Title:
Determination of oil saturation in an anisotropic reservoir
United States Patent 3929011


Abstract:
Oil saturation in an anisotropic reservoir is determined by injecting into the reservoir an oil and water displacing fluid, displacing it toward an observation well whereby a "stable" oil-water bank is formed and measuring the arrival times at the well of the stable oil-water bank and the front of the displacing fluid. Difference in the rate of bottom hole pressure change indicates arrival of the bank and the displacing fluid. The oil saturation is then determined by the formula: ##EQU1## WHEREIN Soi is the average oil saturation between the injection well and observation well; Sob is the average oil saturation in the oil-water bank; Vobt and Vdbt are the cumulative volume of displacing fluid injected when the oil-water bank and the front of the displacing fluid arrives at the observation well, respectively; Sor is the average residual oil saturation left by the displacing fluid; foi is the fractional flow of oil prior to injection of the displacing fluid; and Vp is the pore volume of the reservoir in elliptical cylinder bounded by the observation well. Sob and Sor can be determined by laboratory methods.



Inventors:
JONES STANLEY C
Application Number:
05/532351
Publication Date:
12/30/1975
Filing Date:
12/13/1974
Assignee:
MARATHON OIL COMPANY
Primary Class:
Other Classes:
73/152.29, 166/252.2
International Classes:
E21B43/16; E21B49/00; (IPC1-7): E21B49/00
Field of Search:
73/155,151 166
View Patent Images:
US Patent References:
3338094Test pattern for multi-well survey1967-08-29Johnson et al.



Primary Examiner:
Gill, James J.
Assistant Examiner:
Ciarlante, Anthony V.
Attorney, Agent or Firm:
Herring, Joseph Hummel Jack C. L.
Claims:
What is claimed is

1. A process of determining in situ the average oil saturation of an oil-bearing reservoir having an injection well in fluid communication with at least one observation well, comprising injecting into the reservoir a displacing fluid which will form a stable oil-water bank of the formation fluids within the reservoir and wherein the mobility of the displacing fluid is less than the mobility of the oil-water bank, determining the amount of the displacing fluid, comprised of a front portion and a back portion, required to displace the oil-water bank and the front portion of the displacing fluid to the observation well and thereafter determining the average oil saturation by the following formula: ##EQU7## wherein Soi = average oil saturation between the injection well and the observation well prior to start of displacing fluid injection,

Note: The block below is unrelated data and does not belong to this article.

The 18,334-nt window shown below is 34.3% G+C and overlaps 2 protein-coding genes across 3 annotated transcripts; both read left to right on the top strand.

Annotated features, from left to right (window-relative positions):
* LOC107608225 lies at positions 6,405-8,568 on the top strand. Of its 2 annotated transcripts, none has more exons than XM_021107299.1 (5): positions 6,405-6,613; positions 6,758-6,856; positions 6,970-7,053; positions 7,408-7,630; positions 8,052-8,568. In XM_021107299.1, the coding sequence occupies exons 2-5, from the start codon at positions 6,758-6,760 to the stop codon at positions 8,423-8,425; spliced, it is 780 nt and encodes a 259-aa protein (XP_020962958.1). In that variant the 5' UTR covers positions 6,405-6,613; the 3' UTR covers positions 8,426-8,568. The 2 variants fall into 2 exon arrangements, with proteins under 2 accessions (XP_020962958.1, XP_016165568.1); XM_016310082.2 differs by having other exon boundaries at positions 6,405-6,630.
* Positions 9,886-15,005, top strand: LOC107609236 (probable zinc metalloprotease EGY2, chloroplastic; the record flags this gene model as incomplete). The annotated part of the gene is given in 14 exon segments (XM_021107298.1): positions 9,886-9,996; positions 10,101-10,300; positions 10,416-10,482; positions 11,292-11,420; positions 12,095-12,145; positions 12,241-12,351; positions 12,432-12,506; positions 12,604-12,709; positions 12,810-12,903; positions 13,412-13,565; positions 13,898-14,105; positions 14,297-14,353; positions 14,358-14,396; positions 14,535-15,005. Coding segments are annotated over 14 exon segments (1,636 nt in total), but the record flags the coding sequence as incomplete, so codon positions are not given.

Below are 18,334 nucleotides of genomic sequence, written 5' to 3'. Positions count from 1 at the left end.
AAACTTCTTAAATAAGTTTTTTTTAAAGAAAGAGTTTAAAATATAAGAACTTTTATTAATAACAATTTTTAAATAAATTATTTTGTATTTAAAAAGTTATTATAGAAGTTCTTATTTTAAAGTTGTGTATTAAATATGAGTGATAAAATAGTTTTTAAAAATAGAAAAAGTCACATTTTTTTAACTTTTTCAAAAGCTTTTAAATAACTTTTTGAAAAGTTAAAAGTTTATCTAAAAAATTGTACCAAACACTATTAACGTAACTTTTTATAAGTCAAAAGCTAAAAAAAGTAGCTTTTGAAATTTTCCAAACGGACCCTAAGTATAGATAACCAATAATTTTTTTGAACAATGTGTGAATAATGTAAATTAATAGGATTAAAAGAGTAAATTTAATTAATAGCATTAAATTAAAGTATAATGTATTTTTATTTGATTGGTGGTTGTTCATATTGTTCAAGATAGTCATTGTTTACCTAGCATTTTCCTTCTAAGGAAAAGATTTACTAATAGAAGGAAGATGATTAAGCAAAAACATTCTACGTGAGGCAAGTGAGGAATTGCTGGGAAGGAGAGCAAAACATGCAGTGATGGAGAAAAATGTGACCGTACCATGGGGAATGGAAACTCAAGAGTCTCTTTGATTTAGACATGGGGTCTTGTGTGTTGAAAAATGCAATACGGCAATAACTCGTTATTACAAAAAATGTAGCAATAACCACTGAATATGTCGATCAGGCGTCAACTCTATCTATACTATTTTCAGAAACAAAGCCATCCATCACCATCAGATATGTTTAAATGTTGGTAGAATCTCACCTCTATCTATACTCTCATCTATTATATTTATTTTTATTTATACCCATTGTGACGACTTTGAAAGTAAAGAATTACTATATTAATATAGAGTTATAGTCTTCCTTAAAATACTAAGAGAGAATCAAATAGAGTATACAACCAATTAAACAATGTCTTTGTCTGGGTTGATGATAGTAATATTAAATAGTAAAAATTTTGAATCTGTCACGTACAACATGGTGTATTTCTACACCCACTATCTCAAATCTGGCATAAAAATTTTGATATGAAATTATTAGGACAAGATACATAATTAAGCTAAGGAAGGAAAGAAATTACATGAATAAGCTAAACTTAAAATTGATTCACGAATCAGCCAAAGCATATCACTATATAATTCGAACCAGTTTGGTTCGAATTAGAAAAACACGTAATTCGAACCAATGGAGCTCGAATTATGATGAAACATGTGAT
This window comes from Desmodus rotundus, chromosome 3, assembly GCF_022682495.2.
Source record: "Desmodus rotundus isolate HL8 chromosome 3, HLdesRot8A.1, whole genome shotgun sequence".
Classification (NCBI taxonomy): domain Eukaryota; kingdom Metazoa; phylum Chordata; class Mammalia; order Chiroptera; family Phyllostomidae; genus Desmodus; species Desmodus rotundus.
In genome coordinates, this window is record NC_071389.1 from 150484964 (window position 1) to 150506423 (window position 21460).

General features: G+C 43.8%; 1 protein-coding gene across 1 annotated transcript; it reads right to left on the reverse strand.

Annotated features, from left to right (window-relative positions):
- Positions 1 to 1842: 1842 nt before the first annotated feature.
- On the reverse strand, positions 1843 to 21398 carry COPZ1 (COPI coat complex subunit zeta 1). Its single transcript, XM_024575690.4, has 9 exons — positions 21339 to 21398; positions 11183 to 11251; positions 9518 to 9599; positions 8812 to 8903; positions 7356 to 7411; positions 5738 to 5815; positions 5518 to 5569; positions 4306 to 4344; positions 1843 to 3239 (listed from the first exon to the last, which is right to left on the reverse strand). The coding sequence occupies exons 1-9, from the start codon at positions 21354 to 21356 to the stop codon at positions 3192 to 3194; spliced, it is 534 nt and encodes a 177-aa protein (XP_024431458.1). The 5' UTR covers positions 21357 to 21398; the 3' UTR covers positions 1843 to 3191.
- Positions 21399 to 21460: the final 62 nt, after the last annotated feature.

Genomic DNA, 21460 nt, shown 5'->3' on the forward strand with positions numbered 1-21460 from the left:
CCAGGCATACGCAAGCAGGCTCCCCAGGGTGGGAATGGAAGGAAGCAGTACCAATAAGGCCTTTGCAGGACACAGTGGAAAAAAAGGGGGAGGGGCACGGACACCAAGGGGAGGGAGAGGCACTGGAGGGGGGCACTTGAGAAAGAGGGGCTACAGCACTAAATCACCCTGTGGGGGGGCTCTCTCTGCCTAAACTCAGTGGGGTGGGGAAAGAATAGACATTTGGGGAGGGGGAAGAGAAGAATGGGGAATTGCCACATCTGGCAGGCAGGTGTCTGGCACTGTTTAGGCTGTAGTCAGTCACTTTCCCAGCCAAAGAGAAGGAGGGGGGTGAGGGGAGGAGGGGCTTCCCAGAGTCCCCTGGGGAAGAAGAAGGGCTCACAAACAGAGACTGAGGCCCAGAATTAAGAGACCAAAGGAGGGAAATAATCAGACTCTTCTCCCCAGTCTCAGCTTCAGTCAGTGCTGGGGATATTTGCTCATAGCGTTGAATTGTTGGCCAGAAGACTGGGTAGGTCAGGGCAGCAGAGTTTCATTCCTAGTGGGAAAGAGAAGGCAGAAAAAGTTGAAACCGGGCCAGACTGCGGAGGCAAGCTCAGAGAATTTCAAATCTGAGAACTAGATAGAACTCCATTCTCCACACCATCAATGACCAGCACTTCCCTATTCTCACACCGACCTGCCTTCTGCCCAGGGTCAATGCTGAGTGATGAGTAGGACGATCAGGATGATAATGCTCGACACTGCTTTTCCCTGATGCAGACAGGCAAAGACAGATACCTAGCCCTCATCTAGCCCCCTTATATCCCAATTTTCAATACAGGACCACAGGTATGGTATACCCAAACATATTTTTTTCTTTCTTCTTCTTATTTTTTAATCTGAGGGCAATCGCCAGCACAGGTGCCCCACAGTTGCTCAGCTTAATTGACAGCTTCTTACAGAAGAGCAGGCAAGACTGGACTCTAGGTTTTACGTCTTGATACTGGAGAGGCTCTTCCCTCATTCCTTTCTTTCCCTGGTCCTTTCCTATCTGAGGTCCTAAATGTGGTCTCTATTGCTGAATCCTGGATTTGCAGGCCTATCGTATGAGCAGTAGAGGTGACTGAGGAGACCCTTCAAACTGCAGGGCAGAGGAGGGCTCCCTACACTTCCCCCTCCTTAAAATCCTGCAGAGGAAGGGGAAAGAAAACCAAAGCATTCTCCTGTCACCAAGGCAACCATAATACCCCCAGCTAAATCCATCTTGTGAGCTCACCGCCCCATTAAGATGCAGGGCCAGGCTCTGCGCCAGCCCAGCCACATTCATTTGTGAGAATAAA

2. The process of claim 1 wherein the reservoir is in a tertiary condition.

3. The process of claim 1 wherein the displacing fluid is a micellar dispersion.

4. The process of claim 1 wherein the back portion of the displacing fluid is an aqueous mobility buffer.

5. The process of claim 1 wherein the mobilities of the oil-water bank and the displacing fluid are similar.

6. A process of determining in situ the average oil saturation in an oil-bearing anisotropic reservoir that has been flooded to nearly residual oil saturation and an oil cut of less than 5 percent and which contains an injection well in fluid communication with a production well, comprising injecting into the injection well a displacing fluid, having a front portion, the front portion comprised of a micellar dispersion having sufficient properties to form a stable oil-water bank, comprised of a front portion, of the formation fluids within the reservoir, displacing it to the observation well and determining the volume amounts of the displacing fluid required to displace the front portion of the oil-water bank to the observation well, and also determining the volume amount of displacing fluid required to displace the front portion of the displacing fluid to the observation well, and thereafter determining the average oil saturation between the injection well and the observation well by the following formula: ##EQU8## wherein Soi = average oil saturation between the injection well and the observation well prior to injection of the displacing fluid,